Radar technology has advantages over other solutions since it helps make the wind turbines more efficient, more durable, and more cost effective all at once. It also allows more of the current wind turbines to be used, rather than using more resources to produce new ones. Building and setting up new wind turbines generates carbon dioxide and burns fossil fuels because of the transportation involved.11

This is a relatively new technology, however. As such, there hasn’t been sufficient time to properly test it. It’s therefore likely that more testing will be required before this technology can become a large scale, global success. It’s also currently unknown how big of an impact this radar technology could make on the wind turbine efficiency. Nevertheless, it is known that the efficiency will increase,10 which is important.

In the future, resolution of the radar blade 360-degree view will be enhanced, improving efficiency further.1 Compared to some other approaches to improving wind turbines, radar technology improves the efficiency and also reduces upkeep costs.

Overall, radar is an exciting new approach for wind turbines that should be taken seriously. If the technology can be implemented globally, the viability of wind turbines will be greatly improved. By improving the efficiency, durability and reducing the upkeep costs, it should be easier for companies to persuade governments to invest in wind turbines, thereby increasing the quantity of renewable energy, decreasing carbon dioxide emissions, and slowing the effect of climate change.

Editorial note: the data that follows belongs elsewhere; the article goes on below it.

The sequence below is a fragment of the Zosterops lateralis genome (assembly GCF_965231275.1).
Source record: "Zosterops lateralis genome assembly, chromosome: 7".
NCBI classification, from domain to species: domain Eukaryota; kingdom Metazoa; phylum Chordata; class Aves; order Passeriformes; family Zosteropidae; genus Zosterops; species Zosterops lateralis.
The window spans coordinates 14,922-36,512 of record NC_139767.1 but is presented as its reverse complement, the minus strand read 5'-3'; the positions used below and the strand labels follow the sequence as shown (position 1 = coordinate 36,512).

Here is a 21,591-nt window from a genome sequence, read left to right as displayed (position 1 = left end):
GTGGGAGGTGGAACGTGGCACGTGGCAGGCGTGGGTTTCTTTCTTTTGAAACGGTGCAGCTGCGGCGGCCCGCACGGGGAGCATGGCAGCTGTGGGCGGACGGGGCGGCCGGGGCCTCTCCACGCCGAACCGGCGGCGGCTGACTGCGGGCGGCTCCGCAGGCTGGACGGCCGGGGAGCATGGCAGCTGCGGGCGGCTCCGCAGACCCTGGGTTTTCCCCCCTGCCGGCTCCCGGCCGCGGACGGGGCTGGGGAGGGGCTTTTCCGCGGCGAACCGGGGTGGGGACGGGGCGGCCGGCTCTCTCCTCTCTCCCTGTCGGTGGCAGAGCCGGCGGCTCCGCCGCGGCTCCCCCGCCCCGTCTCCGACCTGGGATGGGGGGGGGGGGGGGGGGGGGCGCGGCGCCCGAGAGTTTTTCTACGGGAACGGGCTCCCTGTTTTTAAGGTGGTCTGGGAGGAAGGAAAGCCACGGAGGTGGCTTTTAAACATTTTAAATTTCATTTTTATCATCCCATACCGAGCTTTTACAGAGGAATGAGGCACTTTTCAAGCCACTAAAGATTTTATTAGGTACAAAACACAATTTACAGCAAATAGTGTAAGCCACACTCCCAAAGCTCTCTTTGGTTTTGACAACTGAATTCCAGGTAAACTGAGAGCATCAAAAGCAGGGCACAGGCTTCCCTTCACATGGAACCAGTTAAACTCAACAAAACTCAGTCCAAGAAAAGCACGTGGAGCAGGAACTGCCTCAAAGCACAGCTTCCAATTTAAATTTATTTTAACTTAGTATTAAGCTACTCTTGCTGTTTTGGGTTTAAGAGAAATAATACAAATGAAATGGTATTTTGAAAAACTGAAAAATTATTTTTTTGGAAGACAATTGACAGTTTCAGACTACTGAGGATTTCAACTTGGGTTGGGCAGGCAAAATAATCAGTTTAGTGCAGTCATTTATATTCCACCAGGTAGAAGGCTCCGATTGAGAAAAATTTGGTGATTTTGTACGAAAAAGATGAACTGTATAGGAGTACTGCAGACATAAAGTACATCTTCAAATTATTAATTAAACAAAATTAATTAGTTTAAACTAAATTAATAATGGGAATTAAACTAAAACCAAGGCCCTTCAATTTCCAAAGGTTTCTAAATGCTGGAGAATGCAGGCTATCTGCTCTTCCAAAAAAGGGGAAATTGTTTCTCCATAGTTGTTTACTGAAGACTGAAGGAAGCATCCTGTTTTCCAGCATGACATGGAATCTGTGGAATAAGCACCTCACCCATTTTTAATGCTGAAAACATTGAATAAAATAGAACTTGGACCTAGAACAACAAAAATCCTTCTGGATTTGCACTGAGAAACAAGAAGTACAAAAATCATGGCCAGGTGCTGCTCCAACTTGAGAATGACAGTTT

References

1. Loughran, J. Flaws in wind turbine blades detected with radar vision. https://eandt.theiet.org/content/articles/2017/04/flaws-in-wind-turbine-blades-detected-with-radar-vision/ (accessed 9 November 2017).
2. Wind Turbine Facts. Efficiency of Wind Turbines. http://www.windturbinesfacts.co.uk/efficiency.html (accessed 15 November 2017).
3. Rapin A, Commet S, Monroe A, Hendley J, Pourmovahed A. Design and testing of horizontal axis wind turbine blades and components to increase efficiency. InEnergy (IYCE), 2015 5th International Youth Conference on 2015 May 27 (pp. 1-10). IEEE.
4. Loughran, J. Energy generation for miniature wind turbines boosted with super-efficient blades. https://eandt.theiet.org/content/articles/2017/01/energy-generation-for-miniature-wind-turbines-boosted-with-super-efficient-blades/ (accessed 9 November 2017).
5. Pultarova, T. Algorithm improves efficiency of small wind turbines. https://eandt.theiet.org/content/articles/2014/03/algorithm-improves-efficiency-of-small-wind-turbines/ (accessed 9 November 2017).
6. Pultarova, T. Noiseless shell-shaped wind turbine for households unveiled. https://eandt.theiet.org/content/articles/2014/05/noiseless-shell-shaped-wind-turbine-for-households-unveiled/ (accessed 9 November 2017).
InEnergy (IYCE), 2015 5th International Youth Conference on 2015 May 27 (pp. 1-10). IEEE.
7. Fileedge. Using Radar Technology To Increase Wind Turbine Efficiency. http://www.fileedge.com/using-radar-technology-increase-wind-turbine-efficiency/ (accessed 18 November 2017).
8. Watson, D. Wind Turbines and the Energy in Wind. http://www.ftexploring.com/energy/wind-enrgy.html (accessed 19 November 2017).
9. Khan Academy. What is Hooke’s Law?. https://www.khanacademy.org/science/physics/work-and-energy/hookes-law/a/what-is-hookes-law (accessed 24 November 2017).
10. Science News. New radar scanner tests wind turbine blades for defects. https://www.sciencedaily.com/releases/2017/04/170410085314.htm (accessed 18 November 2017).
11. eurostat. Wind Energy. http://ec.europa.eu/eurostat/web/environmental-data-centre-on-natural-resources/natural-resources/energy-resources/wind-energy (accessed 19 November 2017).